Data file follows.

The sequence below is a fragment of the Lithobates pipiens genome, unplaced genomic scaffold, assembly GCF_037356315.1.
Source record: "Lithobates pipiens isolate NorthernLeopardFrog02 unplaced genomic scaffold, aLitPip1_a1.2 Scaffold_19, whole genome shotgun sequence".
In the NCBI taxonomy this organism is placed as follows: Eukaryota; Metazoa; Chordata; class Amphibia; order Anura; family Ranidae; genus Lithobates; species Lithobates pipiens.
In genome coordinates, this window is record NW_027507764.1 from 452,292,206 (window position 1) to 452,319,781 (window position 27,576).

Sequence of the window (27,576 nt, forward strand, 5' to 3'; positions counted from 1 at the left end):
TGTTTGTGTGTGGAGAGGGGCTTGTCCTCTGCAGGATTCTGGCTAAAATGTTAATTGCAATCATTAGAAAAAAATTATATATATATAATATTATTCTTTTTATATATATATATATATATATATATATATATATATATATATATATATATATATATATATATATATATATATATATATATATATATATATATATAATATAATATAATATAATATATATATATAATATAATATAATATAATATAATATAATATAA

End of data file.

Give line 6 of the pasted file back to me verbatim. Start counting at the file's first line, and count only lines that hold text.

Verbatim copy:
TGTTTGTGTGTGGAGAGGGGCTTGTCCTCTGCAGGATTCTGGCTAAAATGTTAATTGCAATCATTAGAAAAAAATTATATATATATAATATTATTCTTTTTATATATATATATATATATATATATATATATATATATATATATATATATATATATATATATATATATATATATATATATATATATATATATATAATATAATATAATATAATATATATATATAATATAATATAATATAATATAATATAATATAA